I have laid elec conduits in my time and one of the requirements of energy aus is to have the conduits 100mm apart because of the current traveling through......

I am just not sure this is why I am asking the question

Peter
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Follow Up By: dbish - Saturday, Jan 09, 2010 at 19:55

Saturday, Jan 09, 2010 at 19:55
Peter thats whyI posted its only a problem with AC not DC how many diferent answers do you want?
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Follow Up By: Member - extfilm (NSW) - Saturday, Jan 09, 2010 at 20:07

Saturday, Jan 09, 2010 at 20:07
No worries..... Thanks mate...... I only asked because on most vehicles the alternater has a seperate cable straight to the battery but I took it on board hours ago and have since got it wired.......

I was only explaining to mike as to why I asked in the first place.

Just don't want to destroy a 70k ute.

Thanks again dbish..... Lets hope the battery will last more than a week with fridge cranking ;)
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Reply By: Richard Kovac - Saturday, Jan 09, 2010 at 21:48

Saturday, Jan 09, 2010 at 21:48
Peter

The consensus today is that the electron do not flow at all the just rub against each other transmitting the energy a long the line - to +.

The magnetic forces you would get would be at there greatest when the wire is coiled (as in a solenoid) running straight they should be OK. just think about the cars charging system when not running the current flow would be in one direction and when charging it would be in the other. so if it works for them it should work for you..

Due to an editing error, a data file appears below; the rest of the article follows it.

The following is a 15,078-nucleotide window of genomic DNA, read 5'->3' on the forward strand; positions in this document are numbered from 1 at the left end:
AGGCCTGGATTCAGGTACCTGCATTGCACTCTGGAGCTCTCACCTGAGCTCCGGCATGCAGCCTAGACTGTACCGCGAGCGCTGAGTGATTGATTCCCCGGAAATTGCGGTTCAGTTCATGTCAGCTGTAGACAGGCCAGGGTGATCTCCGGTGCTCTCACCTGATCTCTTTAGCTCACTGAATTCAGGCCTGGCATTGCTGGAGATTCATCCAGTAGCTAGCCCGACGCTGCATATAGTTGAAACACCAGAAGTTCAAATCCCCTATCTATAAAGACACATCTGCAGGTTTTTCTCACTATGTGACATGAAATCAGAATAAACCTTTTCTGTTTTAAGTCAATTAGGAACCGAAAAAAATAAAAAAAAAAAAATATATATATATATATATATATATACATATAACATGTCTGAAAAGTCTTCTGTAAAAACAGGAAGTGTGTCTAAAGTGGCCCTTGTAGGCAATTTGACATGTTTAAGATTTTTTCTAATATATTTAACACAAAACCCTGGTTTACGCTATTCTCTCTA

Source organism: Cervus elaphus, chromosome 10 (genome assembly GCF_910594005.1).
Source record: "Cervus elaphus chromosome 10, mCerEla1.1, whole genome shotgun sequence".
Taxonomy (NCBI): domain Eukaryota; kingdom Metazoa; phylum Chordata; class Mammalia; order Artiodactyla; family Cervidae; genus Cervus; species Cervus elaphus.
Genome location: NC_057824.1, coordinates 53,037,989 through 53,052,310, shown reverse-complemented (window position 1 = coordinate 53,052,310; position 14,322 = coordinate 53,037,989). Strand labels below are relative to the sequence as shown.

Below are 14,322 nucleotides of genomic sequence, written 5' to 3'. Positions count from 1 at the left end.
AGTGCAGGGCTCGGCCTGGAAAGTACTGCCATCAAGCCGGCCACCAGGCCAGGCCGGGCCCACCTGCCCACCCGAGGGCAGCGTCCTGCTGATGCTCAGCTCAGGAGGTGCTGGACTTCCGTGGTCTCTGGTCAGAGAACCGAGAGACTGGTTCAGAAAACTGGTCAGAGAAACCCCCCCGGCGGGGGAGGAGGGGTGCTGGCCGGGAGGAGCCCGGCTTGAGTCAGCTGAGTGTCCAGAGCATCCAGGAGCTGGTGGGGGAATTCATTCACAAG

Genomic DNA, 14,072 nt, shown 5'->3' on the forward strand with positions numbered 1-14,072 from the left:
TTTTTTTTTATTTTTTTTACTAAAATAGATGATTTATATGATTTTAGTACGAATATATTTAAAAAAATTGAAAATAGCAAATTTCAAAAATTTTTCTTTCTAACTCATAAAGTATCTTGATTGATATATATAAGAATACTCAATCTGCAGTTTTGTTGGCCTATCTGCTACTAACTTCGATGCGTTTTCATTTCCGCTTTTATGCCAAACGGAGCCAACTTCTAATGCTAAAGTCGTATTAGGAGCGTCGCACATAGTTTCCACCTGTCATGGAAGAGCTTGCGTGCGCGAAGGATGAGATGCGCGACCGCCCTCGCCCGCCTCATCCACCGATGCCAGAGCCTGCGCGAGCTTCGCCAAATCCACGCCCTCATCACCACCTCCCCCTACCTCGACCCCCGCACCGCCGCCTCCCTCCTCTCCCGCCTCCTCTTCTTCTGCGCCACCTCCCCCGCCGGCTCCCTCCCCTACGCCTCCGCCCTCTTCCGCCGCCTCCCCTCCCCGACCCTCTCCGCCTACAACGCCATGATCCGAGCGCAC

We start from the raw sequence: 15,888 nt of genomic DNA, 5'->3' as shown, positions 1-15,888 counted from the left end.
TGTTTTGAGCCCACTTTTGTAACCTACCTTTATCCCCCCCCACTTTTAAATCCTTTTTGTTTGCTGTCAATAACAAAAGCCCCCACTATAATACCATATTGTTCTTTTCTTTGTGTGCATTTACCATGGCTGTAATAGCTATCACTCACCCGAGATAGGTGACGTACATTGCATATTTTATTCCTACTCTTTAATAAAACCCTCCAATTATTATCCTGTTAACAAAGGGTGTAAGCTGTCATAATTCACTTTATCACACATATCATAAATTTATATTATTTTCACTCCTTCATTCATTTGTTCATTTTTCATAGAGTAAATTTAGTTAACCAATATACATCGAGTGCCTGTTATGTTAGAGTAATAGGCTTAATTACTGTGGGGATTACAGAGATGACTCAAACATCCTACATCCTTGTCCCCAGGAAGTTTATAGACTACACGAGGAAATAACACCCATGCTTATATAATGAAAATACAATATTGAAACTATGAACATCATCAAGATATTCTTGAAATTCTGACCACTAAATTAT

Cheers

Richard
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Follow Up By: GlennD - Sunday, Jan 10, 2010 at 17:37

Sunday, Jan 10, 2010 at 17:37
I must be way off track , I thought the elctrons stayed still but the 'holes' between them moved , + to -.

LOL,

Glenn.
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Follow Up By: Richard Kovac - Sunday, Jan 10, 2010 at 18:16

Sunday, Jan 10, 2010 at 18:16
You maybe right Glenn who nose.. :-) but they will still travel - to +...

Cheers

Richard
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Reply By: Member - Mike DID - Sunday, Jan 10, 2010 at 17:55

Sunday, Jan 10, 2010 at 17:55
- "I have laid elec conduits in my time and one of the requirements of energy aus is to have the conduits 100mm apart because of the current traveling through...... "

The reason I asked why you raised this question, is because no-one has raised this as a possible issue in recent years. I was curious as to your background that would make this a possible issue.

Electrical conduits need to be separated because they could carry high currents - especailly fault currents in the thousands of amps - that could cause currents to be induced in other cables that are running parallel to them for very long runs.

The only vehicle wiring that carries really high currents is the starter motor, but there aren't any cables that run prallel and close to it.

Even though the current is DC, high currents can be induced in nearby wires whenever the Starter current starts or stops. The magnetic field changes dramatically when 300 amps is switched on or off. Because of the fast rise time, this will induce more current in other wires, than 300 amps of AC at 50 Hz.

In modern cars there are many circuits that carry AC rather than DC. Solenoids e.g. for EGR, can be pulse-width modulated with a 12 volt square wave so they can be progressivel opened with the CPU needing to put out a varying analogue voltage. Again this 12 volt square wave can induce a higher current than 12 volts of AC at 50Hz.